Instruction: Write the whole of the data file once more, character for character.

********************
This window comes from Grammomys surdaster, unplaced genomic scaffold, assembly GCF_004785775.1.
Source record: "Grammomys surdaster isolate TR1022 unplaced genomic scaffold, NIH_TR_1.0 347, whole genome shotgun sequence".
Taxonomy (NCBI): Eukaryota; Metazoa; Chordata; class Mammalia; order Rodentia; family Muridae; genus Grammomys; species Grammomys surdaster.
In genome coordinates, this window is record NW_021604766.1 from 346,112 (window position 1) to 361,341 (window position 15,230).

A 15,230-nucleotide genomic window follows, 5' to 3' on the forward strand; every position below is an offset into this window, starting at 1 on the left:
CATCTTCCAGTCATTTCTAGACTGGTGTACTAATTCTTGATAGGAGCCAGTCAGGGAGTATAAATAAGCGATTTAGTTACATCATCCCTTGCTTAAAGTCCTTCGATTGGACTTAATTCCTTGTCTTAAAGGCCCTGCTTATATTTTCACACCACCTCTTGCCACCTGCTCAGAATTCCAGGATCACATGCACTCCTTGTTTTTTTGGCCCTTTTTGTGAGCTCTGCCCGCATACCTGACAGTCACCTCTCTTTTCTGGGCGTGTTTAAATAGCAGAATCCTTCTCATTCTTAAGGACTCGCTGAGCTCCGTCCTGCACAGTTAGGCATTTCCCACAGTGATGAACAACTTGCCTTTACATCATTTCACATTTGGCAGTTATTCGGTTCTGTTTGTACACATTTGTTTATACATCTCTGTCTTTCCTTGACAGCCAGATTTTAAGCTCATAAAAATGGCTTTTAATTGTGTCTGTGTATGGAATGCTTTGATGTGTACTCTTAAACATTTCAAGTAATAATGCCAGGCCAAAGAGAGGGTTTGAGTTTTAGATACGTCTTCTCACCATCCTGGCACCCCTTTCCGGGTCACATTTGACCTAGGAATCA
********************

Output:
This window comes from Grammomys surdaster, unplaced genomic scaffold, assembly GCF_004785775.1.
Source record: "Grammomys surdaster isolate TR1022 unplaced genomic scaffold, NIH_TR_1.0 347, whole genome shotgun sequence".
Taxonomy (NCBI): Eukaryota; Metazoa; Chordata; class Mammalia; order Rodentia; family Muridae; genus Grammomys; species Grammomys surdaster.
In genome coordinates, this window is record NW_021604766.1 from 346,112 (window position 1) to 361,341 (window position 15,230).

A 15,230-nucleotide genomic window follows, 5' to 3' on the forward strand; every position below is an offset into this window, starting at 1 on the left:
CATCTTCCAGTCATTTCTAGACTGGTGTACTAATTCTTGATAGGAGCCAGTCAGGGAGTATAAATAAGCGATTTAGTTACATCATCCCTTGCTTAAAGTCCTTCGATTGGACTTAATTCCTTGTCTTAAAGGCCCTGCTTATATTTTCACACCACCTCTTGCCACCTGCTCAGAATTCCAGGATCACATGCACTCCTTGTTTTTTTGGCCCTTTTTGTGAGCTCTGCCCGCATACCTGACAGTCACCTCTCTTTTCTGGGCGTGTTTAAATAGCAGAATCCTTCTCATTCTTAAGGACTCGCTGAGCTCCGTCCTGCACAGTTAGGCATTTCCCACAGTGATGAACAACTTGCCTTTACATCATTTCACATTTGGCAGTTATTCGGTTCTGTTTGTACACATTTGTTTATACATCTCTGTCTTTCCTTGACAGCCAGATTTTAAGCTCATAAAAATGGCTTTTAATTGTGTCTGTGTATGGAATGCTTTGATGTGTACTCTTAAACATTTCAAGTAATAATGCCAGGCCAAAGAGAGGGTTTGAGTTTTAGATACGTCTTCTCACCATCCTGGCACCCCTTTCCGGGTCACATTTGACCTAGGAATCA